Published: Sun, March 24, 2019
Tech | By Anita Cain

Facebook announces the Oculus Rift S PC VR headset

Facebook announces the Oculus Rift S PC VR headset

Oculus is announcing their new Oculus Rift S VR headset, developed in collaboration with Lenovo.

Last year Oculus previewed an updated stand-alone headset called the Quest that shares some of the technology found in the Rift S. The Quest is also expected to be released before the summer.

In addition, the Rift S will not require external tracking sensors. The Oculus Rift S features a brand new "halo" head strap which is created to fit the head more comfortably and allow longer stretches of gaming.

Oculus stated that the headset "grants gamers and tech fans exclusive access to the most immersive experience that VR has to offer".

The headset will ship with Touch controllers, but the on-ear headphones have been replaced by near-ear speakers (or you can plug in your own). Stay tuned to Shacknews for additional GDC 2019 coverage and some hands-on with the new VR headset. Speaking of the original hardware, Oculus executives told IGN that the original Rift will be "phased out", so if the original Rift is of interest, you may be able to find good deals on it in the next few months.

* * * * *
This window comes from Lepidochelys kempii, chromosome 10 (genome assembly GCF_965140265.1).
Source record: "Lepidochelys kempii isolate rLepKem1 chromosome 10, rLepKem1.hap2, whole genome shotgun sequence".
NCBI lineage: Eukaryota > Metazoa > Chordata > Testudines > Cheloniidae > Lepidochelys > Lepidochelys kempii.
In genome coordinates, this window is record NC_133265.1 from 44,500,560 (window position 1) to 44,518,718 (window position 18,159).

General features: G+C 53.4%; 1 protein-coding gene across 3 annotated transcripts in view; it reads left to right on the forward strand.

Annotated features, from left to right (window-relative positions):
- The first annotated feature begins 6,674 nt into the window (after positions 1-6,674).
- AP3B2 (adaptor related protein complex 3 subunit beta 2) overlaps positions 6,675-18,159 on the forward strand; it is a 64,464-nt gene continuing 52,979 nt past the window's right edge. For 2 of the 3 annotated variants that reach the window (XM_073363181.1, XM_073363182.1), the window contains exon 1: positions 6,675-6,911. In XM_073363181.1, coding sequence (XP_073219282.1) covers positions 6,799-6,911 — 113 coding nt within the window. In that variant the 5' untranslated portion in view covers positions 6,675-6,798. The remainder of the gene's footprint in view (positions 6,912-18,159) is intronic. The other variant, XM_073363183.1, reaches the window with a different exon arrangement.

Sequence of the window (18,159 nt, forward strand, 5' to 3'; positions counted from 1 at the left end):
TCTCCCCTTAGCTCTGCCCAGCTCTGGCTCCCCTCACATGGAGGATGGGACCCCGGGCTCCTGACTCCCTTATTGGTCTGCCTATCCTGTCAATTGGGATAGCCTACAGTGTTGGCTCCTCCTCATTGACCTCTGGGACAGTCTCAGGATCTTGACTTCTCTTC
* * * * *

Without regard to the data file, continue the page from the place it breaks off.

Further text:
The Rift S is an upgrade over the original Rift, and you'll be getting a higher resolution display with improved fresnel lenses and higher pixel density, along with better optics. This includes a higher resolution display, front facing cameras, room-scale tracking out of the box and a few other less obvious improvements.

Rift S users can play current VR titles that run on the Rift platform. The trade-off here, however, is in refresh rate which drops from 90Hz down to 80Hz, although you do get a slightly larger field of view. It ditches external sensors to provide a simpler virtual reality experience, and when combined with a comfortable design and an affordable price tag, the Oculus Rift S could take the title of best VR headset when it launches this Spring. A physical controller is included (albeit a more simplistic version than the one that comes with the Rift), and the Go can also use an app and inline buttons to control its functions too.

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